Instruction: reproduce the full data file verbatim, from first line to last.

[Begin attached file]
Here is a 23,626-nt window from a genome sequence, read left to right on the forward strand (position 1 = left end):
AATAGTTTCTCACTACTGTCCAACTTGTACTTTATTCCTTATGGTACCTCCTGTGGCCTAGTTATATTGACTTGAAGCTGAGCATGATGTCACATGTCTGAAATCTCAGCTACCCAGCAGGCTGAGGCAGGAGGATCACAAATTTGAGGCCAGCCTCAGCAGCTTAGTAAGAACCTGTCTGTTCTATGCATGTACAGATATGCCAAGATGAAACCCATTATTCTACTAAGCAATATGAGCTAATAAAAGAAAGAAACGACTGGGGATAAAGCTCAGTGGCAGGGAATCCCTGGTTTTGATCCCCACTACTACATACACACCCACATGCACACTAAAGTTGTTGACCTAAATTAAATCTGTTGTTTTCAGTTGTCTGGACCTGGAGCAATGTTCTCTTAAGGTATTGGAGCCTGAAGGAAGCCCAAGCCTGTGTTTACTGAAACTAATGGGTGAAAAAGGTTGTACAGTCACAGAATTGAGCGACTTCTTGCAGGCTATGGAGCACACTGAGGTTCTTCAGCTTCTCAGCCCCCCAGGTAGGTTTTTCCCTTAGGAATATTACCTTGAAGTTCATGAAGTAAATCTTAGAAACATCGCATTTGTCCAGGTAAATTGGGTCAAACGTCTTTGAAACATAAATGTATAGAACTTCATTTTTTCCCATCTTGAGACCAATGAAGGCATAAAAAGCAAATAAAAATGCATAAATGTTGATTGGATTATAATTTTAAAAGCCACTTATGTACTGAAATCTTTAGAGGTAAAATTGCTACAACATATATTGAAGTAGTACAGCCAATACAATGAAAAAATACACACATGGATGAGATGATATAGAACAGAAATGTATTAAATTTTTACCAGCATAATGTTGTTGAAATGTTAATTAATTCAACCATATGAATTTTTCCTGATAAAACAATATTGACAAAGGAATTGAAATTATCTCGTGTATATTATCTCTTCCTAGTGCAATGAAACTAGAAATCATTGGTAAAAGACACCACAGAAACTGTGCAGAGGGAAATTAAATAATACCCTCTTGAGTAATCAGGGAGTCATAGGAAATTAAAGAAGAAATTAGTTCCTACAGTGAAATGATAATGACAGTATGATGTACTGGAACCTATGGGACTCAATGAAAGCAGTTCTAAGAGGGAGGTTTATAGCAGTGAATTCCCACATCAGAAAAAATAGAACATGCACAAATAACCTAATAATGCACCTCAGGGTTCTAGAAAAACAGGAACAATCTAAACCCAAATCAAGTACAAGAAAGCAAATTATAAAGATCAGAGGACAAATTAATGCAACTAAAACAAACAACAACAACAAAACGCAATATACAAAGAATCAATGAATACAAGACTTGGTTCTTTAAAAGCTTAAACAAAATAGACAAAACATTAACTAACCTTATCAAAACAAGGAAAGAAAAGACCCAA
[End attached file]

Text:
Here is a 23,626-nt window from a genome sequence, read left to right on the forward strand (position 1 = left end):
AATAGTTTCTCACTACTGTCCAACTTGTACTTTATTCCTTATGGTACCTCCTGTGGCCTAGTTATATTGACTTGAAGCTGAGCATGATGTCACATGTCTGAAATCTCAGCTACCCAGCAGGCTGAGGCAGGAGGATCACAAATTTGAGGCCAGCCTCAGCAGCTTAGTAAGAACCTGTCTGTTCTATGCATGTACAGATATGCCAAGATGAAACCCATTATTCTACTAAGCAATATGAGCTAATAAAAGAAAGAAACGACTGGGGATAAAGCTCAGTGGCAGGGAATCCCTGGTTTTGATCCCCACTACTACATACACACCCACATGCACACTAAAGTTGTTGACCTAAATTAAATCTGTTGTTTTCAGTTGTCTGGACCTGGAGCAATGTTCTCTTAAGGTATTGGAGCCTGAAGGAAGCCCAAGCCTGTGTTTACTGAAACTAATGGGTGAAAAAGGTTGTACAGTCACAGAATTGAGCGACTTCTTGCAGGCTATGGAGCACACTGAGGTTCTTCAGCTTCTCAGCCCCCCAGGTAGGTTTTTCCCTTAGGAATATTACCTTGAAGTTCATGAAGTAAATCTTAGAAACATCGCATTTGTCCAGGTAAATTGGGTCAAACGTCTTTGAAACATAAATGTATAGAACTTCATTTTTTCCCATCTTGAGACCAATGAAGGCATAAAAAGCAAATAAAAATGCATAAATGTTGATTGGATTATAATTTTAAAAGCCACTTATGTACTGAAATCTTTAGAGGTAAAATTGCTACAACATATATTGAAGTAGTACAGCCAATACAATGAAAAAATACACACATGGATGAGATGATATAGAACAGAAATGTATTAAATTTTTACCAGCATAATGTTGTTGAAATGTTAATTAATTCAACCATATGAATTTTTCCTGATAAAACAATATTGACAAAGGAATTGAAATTATCTCGTGTATATTATCTCTTCCTAGTGCAATGAAACTAGAAATCATTGGTAAAAGACACCACAGAAACTGTGCAGAGGGAAATTAAATAATACCCTCTTGAGTAATCAGGGAGTCATAGGAAATTAAAGAAGAAATTAGTTCCTACAGTGAAATGATAATGACAGTATGATGTACTGGAACCTATGGGACTCAATGAAAGCAGTTCTAAGAGGGAGGTTTATAGCAGTGAATTCCCACATCAGAAAAAATAGAACATGCACAAATAACCTAATAATGCACCTCAGGGTTCTAGAAAAACAGGAACAATCTAAACCCAAATCAAGTACAAGAAAGCAAATTATAAAGATCAGAGGACAAATTAATGCAACTAAAACAAACAACAACAACAAAACGCAATATACAAAGAATCAATGAATACAAGACTTGGTTCTTTAAAAGCTTAAACAAAATAGACAAAACATTAACTAACCTTATCAAAACAAGGAAAGAAAAGACCCAA